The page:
Results for 'Christian Gaser'

989 found
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  1.  39
    Response to Thomas and Baker: the structural adaptation of the brain to training.Arne May & Christian Gaser - 2012 - Trends in Cognitive Sciences 16 (2):97-98.
  2.  83
    Meditation effects within the hippocampal complex revealed by voxel-based morphometry and cytoarchitectonic probabilistic mapping.Eileen Luders, Florian Kurth, Arthur W. Toga, Katherine L. Narr & Christian Gaser - 2013 - Frontiers in Psychology 4.
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  3. Vive la Différence? Structural Diversity as a Challenge for Metanormative Theories.Christian J. Tarsney - 2021 - Ethics 131 (2):151-182.
    Decision-making under normative uncertainty requires an agent to aggregate the assessments of options given by rival normative theories into a single assessment that tells her what to do in light of her uncertainty. But what if the assessments of rival theories differ not just in their content but in their structure -- e.g., some are merely ordinal while others are cardinal? This paper describes and evaluates three general approaches to this "problem of structural diversity": structural enrichment, structural depletion, and multi-stage (...)
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  4. Musik nach Kant.Christian Berger - 2006 - In Hans Heinrich Eggebrecht, Michael Beiche & Albrecht Riethmüller (eds.), Musik--zu Begriff und Konzepten: Berliner Symposion zum Andenken an Hans Heinrich Eggebrecht. [Stuttgart]: Franz Steiner. pp. 31-41.
    Kants Musikästhetik wird weithin unterschätzt. Dabei bietet sie die entscheidenden Ansätze zur Befreiung der Musik aus den Fängen der Nachahmungsästhetik, wie sie vor allem E.T.A.Hoffman kongenial umgesetzt hat.
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  5. Rationalism and intuitionism : assessing three views about the psychology of moral judgment.Christian Miller - 2018 - In Aaron Zimmerman, Karen Jones & Mark Timmons (eds.), Routledge Handbook on Moral Epistemology. Routledge.
     
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  6.  7
    Les ismes et catégories historiographiques. Formation et usage à l'époque moderne.Christian Leduc & Daniel Dumouchel (eds.) - 2021 - Les Presses de l’Université de Laval.
    Les disciplines historiques, littéraires et philosophiques font un emploi abondant des catégories historiographiques. Parmi celles-ci, les termes en ismes sont très fréquents pour référer à une doctrine, un courant artistique, une idéologie ou des événements spécifiques. On fait cependant remarquer que ces désignations posent de nombreux problèmes d’interprétation. En particulier, que l’origine exacte d’une catégorie est souvent méconnue et que sa signification est plus équivoque qu’on ne le croit habituellement. La formation d’un terme en isme s’explique souvent dans un contexte (...)
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  7. Guilt and helping.Christian Miller - 2011 - In Jeremy S. Duncan (ed.), Perspectives on ethics. New York: Nova Science Publishers.
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  8. Exceeding Expectations: Stochastic Dominance as a General Decision Theory.Christian Tarsney - manuscript
    The principle that rational agents should maximize expected utility or choiceworthiness is intuitively plausible in many ordinary cases of decision-making under uncertainty. But it is less plausible in cases of extreme, low-probability risk (like Pascal's Mugging), and intolerably paradoxical in cases like the St. Petersburg and Pasadena games. In this paper I show that, under certain conditions, stochastic dominance reasoning can capture most of the plausible implications of expectational reasoning while avoiding most of its pitfalls. Specifically, given sufficient background uncertainty (...)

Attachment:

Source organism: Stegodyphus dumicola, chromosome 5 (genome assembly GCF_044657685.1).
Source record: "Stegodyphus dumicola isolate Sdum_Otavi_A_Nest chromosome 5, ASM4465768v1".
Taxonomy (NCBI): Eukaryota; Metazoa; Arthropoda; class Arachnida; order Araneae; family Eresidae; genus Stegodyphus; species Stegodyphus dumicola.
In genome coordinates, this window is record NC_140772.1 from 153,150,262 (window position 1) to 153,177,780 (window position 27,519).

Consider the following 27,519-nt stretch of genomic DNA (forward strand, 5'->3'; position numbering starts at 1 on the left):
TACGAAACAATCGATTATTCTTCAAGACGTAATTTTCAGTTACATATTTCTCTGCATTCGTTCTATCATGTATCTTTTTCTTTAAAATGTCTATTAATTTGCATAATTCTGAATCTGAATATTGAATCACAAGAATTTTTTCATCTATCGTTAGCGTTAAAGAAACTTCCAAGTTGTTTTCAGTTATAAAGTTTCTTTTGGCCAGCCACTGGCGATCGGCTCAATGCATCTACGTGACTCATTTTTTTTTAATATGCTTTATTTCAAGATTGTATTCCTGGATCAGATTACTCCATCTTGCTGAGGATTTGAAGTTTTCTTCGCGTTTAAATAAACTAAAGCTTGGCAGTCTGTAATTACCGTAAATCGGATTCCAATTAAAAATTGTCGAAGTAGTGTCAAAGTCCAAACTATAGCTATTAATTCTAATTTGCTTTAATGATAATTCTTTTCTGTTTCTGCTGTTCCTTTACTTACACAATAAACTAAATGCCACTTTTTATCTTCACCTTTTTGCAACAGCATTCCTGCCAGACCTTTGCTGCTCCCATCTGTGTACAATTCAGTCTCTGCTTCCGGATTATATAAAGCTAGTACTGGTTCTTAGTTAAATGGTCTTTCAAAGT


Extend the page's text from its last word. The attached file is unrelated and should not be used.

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  9.  55
    Moral, believing animals: human personhood and culture.Christian Smith - 2003 - New York: Oxford University Press.
    What kind of animals are human beings? And how do our visions of the human shape our theories of social action and institutions? In Moral, Believing Animals>, Christian Smith advances a creative theory of human persons and culture that offers innovative, challenging answers to these and other fundamental questions in sociological, cultural, and religious theory. Smith suggests that human beings have a peculiar set of capacities and proclivities that distinguishes them significantly from other animals on this planet. Despite the (...)
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  10. Algorithmic Nudging: The Need for an Interdisciplinary Oversight.Christian Schmauder, Jurgis Karpus, Maximilian Moll, Bahador Bahrami & Ophelia Deroy - 2023 - Topoi 42 (3):799-807.
    Nudge is a popular public policy tool that harnesses well-known biases in human judgement to subtly guide people’s decisions, often to improve their choices or to achieve some socially desirable outcome. Thanks to recent developments in artificial intelligence (AI) methods new possibilities emerge of how and when our decisions can be nudged. On the one hand, algorithmically personalized nudges have the potential to vastly improve human daily lives. On the other hand, blindly outsourcing the development and implementation of nudges to (...)
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  11. The epistemic challenge to longtermism.Christian Tarsney - 2023 - Synthese 201 (6):1-37.
    Longtermists claim that what we ought to do is mainly determined by how our actions might affect the very long-run future. A natural objection to longtermism is that these effects may be nearly impossible to predict — perhaps so close to impossible that, despite the astronomical importance of the far future, the expected value of our present actions is mainly determined by near-term considerations. This paper aims to precisify and evaluate one version of this epistemic objection to longtermism. To that (...)